Algae control

The algae explosion and carpets from thread algae can be removed with a rake, a cheese-maker or similar equipment. However, this method of algae control is very labour-intensive and offers only temporary control. In some cases, the algae seem to regrow just as quickly as they are removed.

Before using chemicals you should consider the possible contamination of household water supplies and waiting times for irrigation of livestock, fish consumption, swimming and possible skin irritations.

A “biological control” occurs when one life form is used to control another or to manipulate the biological balance in such a way that an unwanted plague is adversely affected. It is wise to be cautious when deciding on biological control. It can subsequently turn out to be unfavourable if the life form introduced becomes a greater problem than the original plague.

“Barley Straw” was tested in England by the Centre for Aquatic Plant Management for the possibility of controlling plankton and filament algae. These tests have been continued continuously over the last 15 years. “Barley Straw” and other straw species have been used in the United States occasionally with very mixed results and will not solve the problem. can be completely resolved.

Further algae information and tips

Fighting thread algae

The “thread algae” is not a botanical-systematic term, but a collective term for algae visible to the naked eye – tufts, balls, cotton tufts or mats. Thread algae grow and stick under water to aquatic plants, stones and dead wood.

Thread algae tufts, wads or mats as they appear typically in garden ponds

Thread algae in spring and summer

Thread algae develop very quickly in spring and early summer because they are the first nutrient consumers in water. By the time the aquatic plants grow, thread algae begin to grow at lower water temperatures. Due to this advantage, the thread algae grow almost explosively.

Thread algae are green algae

Thread algae have different manifestations. Mostly they appear as long thin threads (from a few centimeters up to several meters), which are partly interwoven in themselves. In many cases, the long-threaded green algae are interwoven in such a way that they can hardly be untangled.

Depending on the time of day, thread algae rise up and float as mats on the water surface. If they sink, they cover the bottom of the pond. Thread algae are adaptable and can become accustomed to chemical poisons, so that they become more and more resistant to them with the increasing use of chemical agents to combat them.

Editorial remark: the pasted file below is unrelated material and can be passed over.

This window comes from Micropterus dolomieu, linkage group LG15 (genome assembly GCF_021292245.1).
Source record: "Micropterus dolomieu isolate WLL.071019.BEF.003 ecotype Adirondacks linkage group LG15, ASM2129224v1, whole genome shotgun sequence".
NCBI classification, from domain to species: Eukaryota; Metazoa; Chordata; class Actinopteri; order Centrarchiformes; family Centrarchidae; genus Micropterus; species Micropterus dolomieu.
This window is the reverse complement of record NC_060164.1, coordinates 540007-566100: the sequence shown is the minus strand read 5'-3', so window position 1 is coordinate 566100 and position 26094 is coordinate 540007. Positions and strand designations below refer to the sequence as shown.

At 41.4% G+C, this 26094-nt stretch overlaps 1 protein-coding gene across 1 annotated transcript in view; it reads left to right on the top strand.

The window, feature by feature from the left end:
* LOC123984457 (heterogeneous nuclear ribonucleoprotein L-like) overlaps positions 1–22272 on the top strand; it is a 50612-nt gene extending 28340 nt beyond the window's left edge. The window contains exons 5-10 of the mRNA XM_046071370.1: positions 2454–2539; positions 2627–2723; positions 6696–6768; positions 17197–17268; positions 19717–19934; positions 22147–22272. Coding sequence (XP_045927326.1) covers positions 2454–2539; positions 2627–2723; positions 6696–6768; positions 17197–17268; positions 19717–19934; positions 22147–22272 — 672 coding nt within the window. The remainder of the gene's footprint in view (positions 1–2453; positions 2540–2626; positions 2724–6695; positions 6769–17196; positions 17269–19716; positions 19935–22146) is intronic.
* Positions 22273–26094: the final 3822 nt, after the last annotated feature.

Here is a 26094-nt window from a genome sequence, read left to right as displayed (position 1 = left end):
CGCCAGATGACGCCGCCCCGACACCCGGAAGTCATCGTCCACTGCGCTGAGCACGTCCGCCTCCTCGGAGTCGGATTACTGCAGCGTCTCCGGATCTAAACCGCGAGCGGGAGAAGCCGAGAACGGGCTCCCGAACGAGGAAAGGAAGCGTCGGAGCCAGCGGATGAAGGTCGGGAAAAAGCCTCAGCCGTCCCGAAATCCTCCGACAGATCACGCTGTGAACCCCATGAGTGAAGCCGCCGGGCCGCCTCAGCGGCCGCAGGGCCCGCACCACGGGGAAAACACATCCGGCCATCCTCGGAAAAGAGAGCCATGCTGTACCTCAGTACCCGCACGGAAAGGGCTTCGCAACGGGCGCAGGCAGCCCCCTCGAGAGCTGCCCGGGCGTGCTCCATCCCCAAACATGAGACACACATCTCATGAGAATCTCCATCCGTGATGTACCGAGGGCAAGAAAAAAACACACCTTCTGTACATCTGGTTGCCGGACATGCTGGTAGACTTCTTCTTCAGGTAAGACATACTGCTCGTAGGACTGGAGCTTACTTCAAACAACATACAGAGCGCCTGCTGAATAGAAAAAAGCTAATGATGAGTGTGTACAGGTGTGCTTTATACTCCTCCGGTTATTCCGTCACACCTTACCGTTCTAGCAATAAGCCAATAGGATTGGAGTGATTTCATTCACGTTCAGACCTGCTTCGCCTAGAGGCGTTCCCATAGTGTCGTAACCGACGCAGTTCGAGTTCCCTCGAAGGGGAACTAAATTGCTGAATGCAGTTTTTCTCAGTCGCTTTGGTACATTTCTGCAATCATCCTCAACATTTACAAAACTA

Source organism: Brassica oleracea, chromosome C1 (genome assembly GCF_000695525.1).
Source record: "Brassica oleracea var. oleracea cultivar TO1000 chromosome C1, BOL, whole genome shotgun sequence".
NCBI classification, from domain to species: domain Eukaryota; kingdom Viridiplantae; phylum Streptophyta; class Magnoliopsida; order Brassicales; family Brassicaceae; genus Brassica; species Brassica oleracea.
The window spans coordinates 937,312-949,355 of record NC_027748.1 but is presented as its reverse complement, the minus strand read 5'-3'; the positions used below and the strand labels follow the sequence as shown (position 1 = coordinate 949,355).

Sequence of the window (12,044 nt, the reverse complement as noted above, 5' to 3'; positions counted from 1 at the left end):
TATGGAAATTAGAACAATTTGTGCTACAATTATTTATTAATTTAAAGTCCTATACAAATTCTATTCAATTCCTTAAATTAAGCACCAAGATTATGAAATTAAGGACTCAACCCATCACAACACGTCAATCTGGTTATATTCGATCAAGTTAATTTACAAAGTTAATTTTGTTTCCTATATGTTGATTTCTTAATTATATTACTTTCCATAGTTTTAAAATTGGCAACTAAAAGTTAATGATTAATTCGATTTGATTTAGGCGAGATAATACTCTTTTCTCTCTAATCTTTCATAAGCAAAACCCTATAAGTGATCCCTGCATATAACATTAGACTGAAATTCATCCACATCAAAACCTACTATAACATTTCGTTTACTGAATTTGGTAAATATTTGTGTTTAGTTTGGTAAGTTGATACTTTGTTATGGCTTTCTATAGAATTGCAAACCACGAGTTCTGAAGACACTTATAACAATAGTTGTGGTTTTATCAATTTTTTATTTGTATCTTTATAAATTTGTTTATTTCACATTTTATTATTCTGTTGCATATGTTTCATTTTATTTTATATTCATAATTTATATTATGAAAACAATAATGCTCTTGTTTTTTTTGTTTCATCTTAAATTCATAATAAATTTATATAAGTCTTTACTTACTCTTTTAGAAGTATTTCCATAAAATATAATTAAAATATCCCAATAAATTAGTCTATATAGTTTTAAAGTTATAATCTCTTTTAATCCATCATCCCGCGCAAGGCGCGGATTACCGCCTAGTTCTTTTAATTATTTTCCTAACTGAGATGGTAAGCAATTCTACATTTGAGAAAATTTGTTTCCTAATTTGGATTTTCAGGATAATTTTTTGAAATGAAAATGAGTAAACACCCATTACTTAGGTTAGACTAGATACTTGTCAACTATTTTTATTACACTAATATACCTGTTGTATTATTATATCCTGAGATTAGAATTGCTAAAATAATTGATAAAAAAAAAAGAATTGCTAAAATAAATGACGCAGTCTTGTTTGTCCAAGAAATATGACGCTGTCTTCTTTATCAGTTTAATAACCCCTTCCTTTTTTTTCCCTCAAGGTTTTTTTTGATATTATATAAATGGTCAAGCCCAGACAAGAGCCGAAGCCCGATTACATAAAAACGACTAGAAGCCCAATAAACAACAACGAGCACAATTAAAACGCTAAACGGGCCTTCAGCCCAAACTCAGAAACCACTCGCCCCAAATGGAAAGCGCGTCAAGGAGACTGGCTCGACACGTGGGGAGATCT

Thread algae develop when the water values are too high, i.e. the nutrient content in the water is too high. Usually a too high phosphate (phosphorus) value is the cause for the thread algae formation. With a lot of underwater plants you can contain thread algae after several years.

What to do against thread algae?

With high-precision click tones against thread algae: The click generator sends click sounds under water through the pond that are above the hearing frequency of humans and animals and are not audible. The vacuum in the middle of the algae cell, however, is resonated until it breaks and the algae dies.

Existing thread algae within seven weeks. By manually removing the algae during the transition phase, the phosphate in the water, one of the main nutrients of the algae, is removed.

How does the phosphate get into the garden pond?

Phosphate and other nutrients are contained in lawn fertilizer and nutrient-rich garden soil and are often washed into the pond by heavy rainfall. Also fish excrement and remainders of fish food as well as foliage promote algae growth.

Tips for combating thread algae

Thread algae have long Fäden
Thread algae have long strings & enough nutrients to grow up to several meters length !
  • When constructing the pond: ensure good shading and install very shallow areas.